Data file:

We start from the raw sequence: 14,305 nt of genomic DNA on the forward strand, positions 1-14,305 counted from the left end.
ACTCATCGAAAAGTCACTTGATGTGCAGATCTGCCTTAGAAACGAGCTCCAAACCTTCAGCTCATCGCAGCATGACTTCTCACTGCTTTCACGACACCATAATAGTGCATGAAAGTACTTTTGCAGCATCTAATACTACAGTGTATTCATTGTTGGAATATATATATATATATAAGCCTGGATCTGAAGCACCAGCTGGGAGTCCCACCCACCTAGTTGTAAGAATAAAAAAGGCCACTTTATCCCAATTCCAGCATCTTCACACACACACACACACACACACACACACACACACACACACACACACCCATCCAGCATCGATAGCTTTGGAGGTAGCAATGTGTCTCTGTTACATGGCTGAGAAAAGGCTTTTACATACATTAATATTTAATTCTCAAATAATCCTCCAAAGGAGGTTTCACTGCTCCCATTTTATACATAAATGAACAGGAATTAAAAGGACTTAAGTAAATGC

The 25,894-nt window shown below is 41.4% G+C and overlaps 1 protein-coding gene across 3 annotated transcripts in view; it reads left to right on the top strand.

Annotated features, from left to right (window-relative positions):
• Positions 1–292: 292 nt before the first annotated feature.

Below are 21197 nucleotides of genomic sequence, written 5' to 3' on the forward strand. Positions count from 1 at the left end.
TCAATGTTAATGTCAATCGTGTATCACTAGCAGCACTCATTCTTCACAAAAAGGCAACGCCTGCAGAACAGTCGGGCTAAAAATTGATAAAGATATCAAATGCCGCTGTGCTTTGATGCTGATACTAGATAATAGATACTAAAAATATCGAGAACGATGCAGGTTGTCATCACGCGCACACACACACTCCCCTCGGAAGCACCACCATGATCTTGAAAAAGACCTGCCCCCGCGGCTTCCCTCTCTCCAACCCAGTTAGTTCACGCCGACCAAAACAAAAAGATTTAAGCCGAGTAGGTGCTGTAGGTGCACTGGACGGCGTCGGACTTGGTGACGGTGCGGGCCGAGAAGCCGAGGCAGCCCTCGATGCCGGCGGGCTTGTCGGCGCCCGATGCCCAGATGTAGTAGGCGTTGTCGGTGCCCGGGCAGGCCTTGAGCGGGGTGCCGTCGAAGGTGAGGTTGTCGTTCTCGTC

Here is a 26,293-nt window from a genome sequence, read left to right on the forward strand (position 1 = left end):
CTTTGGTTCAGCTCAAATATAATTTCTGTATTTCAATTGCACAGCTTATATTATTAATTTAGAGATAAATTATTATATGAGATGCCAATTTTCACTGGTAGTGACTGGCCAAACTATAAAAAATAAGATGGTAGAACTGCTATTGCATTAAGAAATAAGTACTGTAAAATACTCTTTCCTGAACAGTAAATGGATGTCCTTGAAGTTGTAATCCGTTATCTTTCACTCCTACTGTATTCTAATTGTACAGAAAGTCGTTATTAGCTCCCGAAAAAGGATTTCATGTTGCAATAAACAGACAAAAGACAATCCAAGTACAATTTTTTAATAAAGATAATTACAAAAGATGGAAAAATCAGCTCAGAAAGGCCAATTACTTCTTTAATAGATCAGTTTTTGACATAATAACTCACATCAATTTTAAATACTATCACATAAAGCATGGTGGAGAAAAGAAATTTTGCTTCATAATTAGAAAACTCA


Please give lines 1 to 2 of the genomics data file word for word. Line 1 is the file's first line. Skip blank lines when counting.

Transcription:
We start from the raw sequence: 14,305 nt of genomic DNA on the forward strand, positions 1-14,305 counted from the left end.
ACTCATCGAAAAGTCACTTGATGTGCAGATCTGCCTTAGAAACGAGCTCCAAACCTTCAGCTCATCGCAGCATGACTTCTCACTGCTTTCACGACACCATAATAGTGCATGAAAGTACTTTTGCAGCATCTAATACTACAGTGTATTCATTGTTGGAATATATATATATATATAAGCCTGGATCTGAAGCACCAGCTGGGAGTCCCACCCACCTAGTTGTAAGAATAAAAAAGGCCACTTTATCCCAATTCCAGCATCTTCACACACACACACACACACACACACACACACACACACACACACACACCCATCCAGCATCGATAGCTTTGGAGGTAGCAATGTGTCTCTGTTACATGGCTGAGAAAAGGCTTTTACATACATTAATATTTAATTCTCAAATAATCCTCCAAAGGAGGTTTCACTGCTCCCATTTTATACATAAATGAACAGGAATTAAAAGGACTTAAGTAAATGC